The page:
KENNEWICK -- The first day of competition at the Lamb Weston Columbia Cup -- a day-long parade of hydroplanes -- was more notable for who didn't win rather than who did.
Steve David, driving the U-1 Oh Boy! Oberto in Heat 1C, made a crucial mental mistake that cost him a one-lap penalty and 231 points, digging himself a deeper hole in trying to get to today's final -- not to mention the Air National Guard national high points championship.
"For national championship points, that's not the way to get them," David said. "We've got the great boat. We just need to get the great driver back."
David had settled into lane 1 well before the start of the race, puttering along at 5 mph down the Benton County side of the river.
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But as he came into the east end turn, Ken Muscatel in the U-25 97 Rock sped up around the outside of him. David took the bait and sped up too.
But he needed to reach the score-up bouy coming out of turn 2 under the 1-minute mark before the race. Instead, he got there at perhaps 1:00.1 and was penalized a lap.
"That was critically stupid," David said. "Call it a brain fart. I knew it was that close. I picked it up too early, about half a second too early."
That opened the door for Kip Brown in the U-17 Miss Red Dot, who changed his race strategy and held back for the victory and 400 points.
"(Team owner and uncle Nate Brown) told me Steve had a penalty coming up for the start," said Kip Brown. "That little misstep by Steve David allowed us to take the heat. That allowed me to change my strategy completely. My intention was to leapfrog the field before the start. But I didn't have to."
David had to settle for a fourth-place finish and 169 points.
That was the biggest surprise of the day.
In the other two heats, Dave Villwock in the U-96 Spirit of Qatar (Heat 1A) and Jeff Bernard in the U-5 Graham Trucking (Heat 1B) came away with victories.
Villwock tried to settle into lane 2 before his race began. But he was pushed out into lane 3 on the backside.
With the rest of the field jockeying for position, Villwock let them have at it.
"They were out of position to get speed at the start," he said. "I just tried to get a perfect start. All I tried to do was force their hand, make them get up there to the start early. They were into the turn way too early."
Villwock hit the starting line pretty much dead on. So did Mark Evans in the U-57 Formulaboats.com. But Evans was starting way out on the outside.
So Villwock made it in and out of the east end turn first and was never threatened to gain 400 points.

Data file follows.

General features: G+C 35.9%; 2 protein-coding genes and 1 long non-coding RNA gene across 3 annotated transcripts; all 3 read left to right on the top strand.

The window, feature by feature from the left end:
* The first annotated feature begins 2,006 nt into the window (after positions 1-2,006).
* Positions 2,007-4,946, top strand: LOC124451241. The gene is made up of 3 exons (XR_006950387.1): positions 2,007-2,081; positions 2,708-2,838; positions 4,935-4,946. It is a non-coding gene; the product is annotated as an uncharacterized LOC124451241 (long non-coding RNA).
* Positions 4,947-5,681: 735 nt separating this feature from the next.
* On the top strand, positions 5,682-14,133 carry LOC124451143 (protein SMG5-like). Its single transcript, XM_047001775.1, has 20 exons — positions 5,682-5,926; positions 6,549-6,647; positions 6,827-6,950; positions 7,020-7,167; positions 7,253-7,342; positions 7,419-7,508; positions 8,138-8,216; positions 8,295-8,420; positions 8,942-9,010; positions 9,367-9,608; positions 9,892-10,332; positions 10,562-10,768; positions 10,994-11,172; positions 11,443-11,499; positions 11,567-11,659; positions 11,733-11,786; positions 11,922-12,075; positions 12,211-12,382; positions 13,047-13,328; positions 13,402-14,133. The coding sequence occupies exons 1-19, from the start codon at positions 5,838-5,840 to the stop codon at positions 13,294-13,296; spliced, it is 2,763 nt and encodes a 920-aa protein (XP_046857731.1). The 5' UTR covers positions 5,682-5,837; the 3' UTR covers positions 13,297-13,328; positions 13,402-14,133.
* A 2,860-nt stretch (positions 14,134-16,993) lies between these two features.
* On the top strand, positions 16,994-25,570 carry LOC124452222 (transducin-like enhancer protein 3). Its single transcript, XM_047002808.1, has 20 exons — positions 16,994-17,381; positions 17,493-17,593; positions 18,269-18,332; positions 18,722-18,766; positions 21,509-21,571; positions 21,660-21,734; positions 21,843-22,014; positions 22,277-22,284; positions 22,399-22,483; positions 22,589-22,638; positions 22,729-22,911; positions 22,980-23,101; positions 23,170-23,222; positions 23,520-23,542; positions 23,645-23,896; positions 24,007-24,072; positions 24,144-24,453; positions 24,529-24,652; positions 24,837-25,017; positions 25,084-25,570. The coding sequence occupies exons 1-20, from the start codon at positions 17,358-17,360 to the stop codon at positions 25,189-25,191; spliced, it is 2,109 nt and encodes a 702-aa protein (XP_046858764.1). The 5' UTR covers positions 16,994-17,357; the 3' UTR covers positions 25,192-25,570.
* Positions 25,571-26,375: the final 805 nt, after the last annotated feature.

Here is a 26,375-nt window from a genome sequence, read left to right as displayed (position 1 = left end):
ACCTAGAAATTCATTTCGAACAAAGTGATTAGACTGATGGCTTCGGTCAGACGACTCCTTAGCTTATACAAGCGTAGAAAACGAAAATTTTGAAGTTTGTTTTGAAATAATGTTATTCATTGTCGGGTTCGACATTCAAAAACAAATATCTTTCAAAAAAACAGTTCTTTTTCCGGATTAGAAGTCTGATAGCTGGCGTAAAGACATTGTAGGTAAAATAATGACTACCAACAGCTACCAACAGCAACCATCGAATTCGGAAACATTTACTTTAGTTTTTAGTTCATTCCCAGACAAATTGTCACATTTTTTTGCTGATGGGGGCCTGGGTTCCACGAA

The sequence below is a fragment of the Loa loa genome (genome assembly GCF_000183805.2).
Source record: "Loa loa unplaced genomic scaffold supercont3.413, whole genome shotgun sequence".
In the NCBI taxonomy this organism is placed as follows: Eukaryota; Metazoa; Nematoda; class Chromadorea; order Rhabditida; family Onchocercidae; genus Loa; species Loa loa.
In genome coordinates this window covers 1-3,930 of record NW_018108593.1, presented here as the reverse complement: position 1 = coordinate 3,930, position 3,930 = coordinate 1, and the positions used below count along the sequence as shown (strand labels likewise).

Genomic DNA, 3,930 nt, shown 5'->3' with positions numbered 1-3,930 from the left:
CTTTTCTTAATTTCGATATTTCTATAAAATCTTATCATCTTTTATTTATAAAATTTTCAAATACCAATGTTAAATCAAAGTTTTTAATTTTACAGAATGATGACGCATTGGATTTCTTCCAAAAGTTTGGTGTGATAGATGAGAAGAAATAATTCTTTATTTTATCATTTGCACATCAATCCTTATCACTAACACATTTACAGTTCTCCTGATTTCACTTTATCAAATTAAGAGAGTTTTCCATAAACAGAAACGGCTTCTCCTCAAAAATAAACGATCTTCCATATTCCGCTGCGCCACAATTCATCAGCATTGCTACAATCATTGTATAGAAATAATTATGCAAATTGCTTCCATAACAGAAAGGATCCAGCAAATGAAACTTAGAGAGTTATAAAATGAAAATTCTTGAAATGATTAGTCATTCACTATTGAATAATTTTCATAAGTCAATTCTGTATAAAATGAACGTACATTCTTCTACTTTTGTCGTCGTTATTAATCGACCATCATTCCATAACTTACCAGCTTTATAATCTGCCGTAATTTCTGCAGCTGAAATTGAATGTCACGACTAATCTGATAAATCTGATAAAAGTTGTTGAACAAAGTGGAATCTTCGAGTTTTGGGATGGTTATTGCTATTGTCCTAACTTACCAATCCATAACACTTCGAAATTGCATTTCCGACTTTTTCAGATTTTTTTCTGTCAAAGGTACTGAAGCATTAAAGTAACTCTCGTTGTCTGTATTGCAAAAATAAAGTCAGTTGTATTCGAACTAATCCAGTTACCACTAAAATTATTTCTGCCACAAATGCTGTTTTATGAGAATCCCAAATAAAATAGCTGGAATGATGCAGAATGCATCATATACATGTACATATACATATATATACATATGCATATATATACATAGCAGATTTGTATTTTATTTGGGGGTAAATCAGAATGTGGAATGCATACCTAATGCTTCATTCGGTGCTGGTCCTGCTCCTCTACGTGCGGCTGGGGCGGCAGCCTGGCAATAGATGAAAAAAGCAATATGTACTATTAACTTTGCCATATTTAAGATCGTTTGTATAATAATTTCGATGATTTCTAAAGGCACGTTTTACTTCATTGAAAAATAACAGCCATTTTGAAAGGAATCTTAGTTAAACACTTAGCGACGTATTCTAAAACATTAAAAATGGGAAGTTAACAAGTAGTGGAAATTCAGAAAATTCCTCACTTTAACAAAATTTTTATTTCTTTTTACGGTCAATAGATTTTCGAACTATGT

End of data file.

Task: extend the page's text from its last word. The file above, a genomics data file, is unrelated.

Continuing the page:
J.Michael Kelly, driving the 88 Degree Men, came from fourth place after the first lap to finish second and get 300 points.
Kelly wasn't happy with his own performance.
"I was definitely one of the slowest out there," he said. "I was pretty far off. But the guys gave me a good boat setup. And a good boat setup goes a long ways. Second place is huge. When you're struggling you take what you can get."
Bernard and Scott Liddycoat, teammate drivers, got a chance to compete in the same heat for the first time this season, and they finished 1-2 in Heat 1B.
Bernard finished first for 400 points.
Liddycoat drove the U-7 Valken.com to a second-place finish. But he was docked a monetary fine and the loss of 50 points for an illegal lane change before the race began. He finished with 250 points.
Bernard waited until after the boats reached the score-up bouy on the Pasco side of the river, then leapfrogged past Brian Perkins in the U-21 Albert Lee Appliance and into the inside lane.
To do so, a driver has to get five boat lengths ahead before making the lane change. The problem is that same driver may reach the starting line way too soon and he has to slow down. By the time the race starts, he's not at full speed.
"I had to slow down," Bernard said. "But it pays off to have my teammate in lane 2. These things accelerate so well that it was OK to slow down. I'd rather make a slow start in lane 1 than a fast start in lane 5."
Racing continues today, with Heat 2A at 1:50 p.m., Heat 2B at 2:10 p.m., and Heat 2C at 2:30 p.m.
H1 Unlimited officials will determine after those races whether there will be two or three preliminary heats before the 4:30 p.m. final.
If 14 boats are still able to race, there would be an extra preliminary heat. If there are 13 or less, there will be two heats.